On a recent trip to Johannesburg, I presented at the facilities of one of our CompTIA training partners.  Afterwards, I had the opportunity to field questions from over 100 college students. They asked a lot of interesting questions, mainly around getting a job and how CompTIA’s certifications could help them get that job and start on a great career path.

With an incredible excess of four million open IT jobs globally and the workforce expected to shrink by over 30% in the next ten to fifteen years due to retirees, these sharp students all agreed they made the right career choice in choosing to study IT.

Interestingly, almost half the audience was female.  – a very similar ratio to the group of students I spoke with in Kuala Lumpur earlier this summer.  This gives me confidence that we were making great strides in getting more women into the world of IT.

That was, until I read an article in Inc.com which suggests the gap between young men and women considering a career in the field of cybersecurity is widening.  (The results stem from a survey of almost 4,000 people ages 18-26 from 12 countries.)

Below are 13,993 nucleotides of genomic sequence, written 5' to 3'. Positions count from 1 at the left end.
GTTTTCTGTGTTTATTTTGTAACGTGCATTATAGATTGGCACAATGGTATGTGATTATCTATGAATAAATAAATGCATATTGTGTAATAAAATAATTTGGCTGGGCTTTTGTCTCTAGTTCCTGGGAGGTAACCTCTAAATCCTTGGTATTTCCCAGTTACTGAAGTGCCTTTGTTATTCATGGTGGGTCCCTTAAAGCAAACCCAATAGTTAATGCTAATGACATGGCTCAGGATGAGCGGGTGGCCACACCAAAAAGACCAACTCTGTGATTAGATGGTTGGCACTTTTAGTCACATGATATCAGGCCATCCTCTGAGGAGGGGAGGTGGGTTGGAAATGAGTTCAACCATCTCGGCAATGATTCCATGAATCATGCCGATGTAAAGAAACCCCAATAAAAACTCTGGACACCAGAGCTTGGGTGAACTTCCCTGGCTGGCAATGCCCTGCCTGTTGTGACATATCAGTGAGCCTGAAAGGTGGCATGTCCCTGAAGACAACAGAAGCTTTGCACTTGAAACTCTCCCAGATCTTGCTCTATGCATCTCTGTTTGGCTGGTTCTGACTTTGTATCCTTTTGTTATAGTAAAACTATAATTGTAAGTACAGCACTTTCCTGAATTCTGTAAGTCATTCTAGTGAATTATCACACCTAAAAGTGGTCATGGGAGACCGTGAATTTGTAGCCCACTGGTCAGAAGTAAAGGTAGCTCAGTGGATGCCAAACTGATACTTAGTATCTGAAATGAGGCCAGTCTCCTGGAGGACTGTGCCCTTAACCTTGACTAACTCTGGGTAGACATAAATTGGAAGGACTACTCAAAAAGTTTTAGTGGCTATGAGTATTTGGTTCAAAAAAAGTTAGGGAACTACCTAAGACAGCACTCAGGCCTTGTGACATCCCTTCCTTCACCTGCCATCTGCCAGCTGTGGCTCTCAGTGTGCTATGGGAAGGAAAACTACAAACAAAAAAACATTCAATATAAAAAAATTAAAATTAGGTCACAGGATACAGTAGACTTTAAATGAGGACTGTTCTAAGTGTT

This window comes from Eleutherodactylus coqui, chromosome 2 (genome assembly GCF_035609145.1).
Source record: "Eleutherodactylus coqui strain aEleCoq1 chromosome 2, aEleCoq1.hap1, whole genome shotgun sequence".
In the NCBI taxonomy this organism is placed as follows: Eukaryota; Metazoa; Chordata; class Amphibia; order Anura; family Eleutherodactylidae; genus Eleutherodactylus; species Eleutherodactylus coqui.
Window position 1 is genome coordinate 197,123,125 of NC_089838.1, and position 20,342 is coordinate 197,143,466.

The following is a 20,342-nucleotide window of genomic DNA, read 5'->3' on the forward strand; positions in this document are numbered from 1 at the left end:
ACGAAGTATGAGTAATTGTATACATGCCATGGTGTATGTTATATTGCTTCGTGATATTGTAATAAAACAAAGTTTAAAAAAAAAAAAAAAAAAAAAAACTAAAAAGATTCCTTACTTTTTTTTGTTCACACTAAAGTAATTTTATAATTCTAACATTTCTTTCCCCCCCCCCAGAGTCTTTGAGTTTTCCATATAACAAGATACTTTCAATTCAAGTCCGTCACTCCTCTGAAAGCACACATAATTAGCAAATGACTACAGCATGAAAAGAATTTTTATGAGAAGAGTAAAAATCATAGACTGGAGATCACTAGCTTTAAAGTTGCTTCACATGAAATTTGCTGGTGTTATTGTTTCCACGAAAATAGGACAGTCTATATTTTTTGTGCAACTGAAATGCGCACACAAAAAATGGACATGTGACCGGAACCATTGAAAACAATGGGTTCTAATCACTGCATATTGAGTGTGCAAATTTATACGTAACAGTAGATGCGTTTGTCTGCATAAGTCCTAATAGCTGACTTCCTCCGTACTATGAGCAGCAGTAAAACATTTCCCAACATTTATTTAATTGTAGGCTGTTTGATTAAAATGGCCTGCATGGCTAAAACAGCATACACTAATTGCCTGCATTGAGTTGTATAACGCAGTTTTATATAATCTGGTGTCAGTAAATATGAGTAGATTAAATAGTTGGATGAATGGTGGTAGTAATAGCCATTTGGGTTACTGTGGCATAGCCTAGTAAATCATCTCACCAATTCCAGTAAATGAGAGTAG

Attracting young talent, particularly women, represents a huge challenge for the tech industry. If the trend continues, the already dire shortage of qualified tech workers will grow worse. Last summer, Google, Facebook, Apple and other big tech companies released figures showing that men out number women 4:1 or more in their technical sectors.

Based on recent research, women make up half our population and yet, just 10-15% of tech jobs in the U.S. were held by women (down from 35% in 1990). During the same period, the number of women earning computing degrees also declined.

This is alarming considering we all recognize the threat to our livelihoods from cyber criminals and that this issue is one of the key talking points in boardrooms across the world.

Innovative ideas are critical to addressing this challenge. I was thrilled to hear about a New York school that teaches amateur coders the skills to land high-paying professional jobs. Fullstack Academy won’t charge tuition fees for its brand new all-women school until after its students land a job.

It is straightforward common sense: If a business only gets to pick staff from half of the working population, then it is recruiting from a pretty reduced talent pool. More women need to be encouraged into IT careers so the industry can pick from the best of both genders and a broader mix of skills and personalities.

Copyright 2015 John McGlinchey.  All Rights Reserved.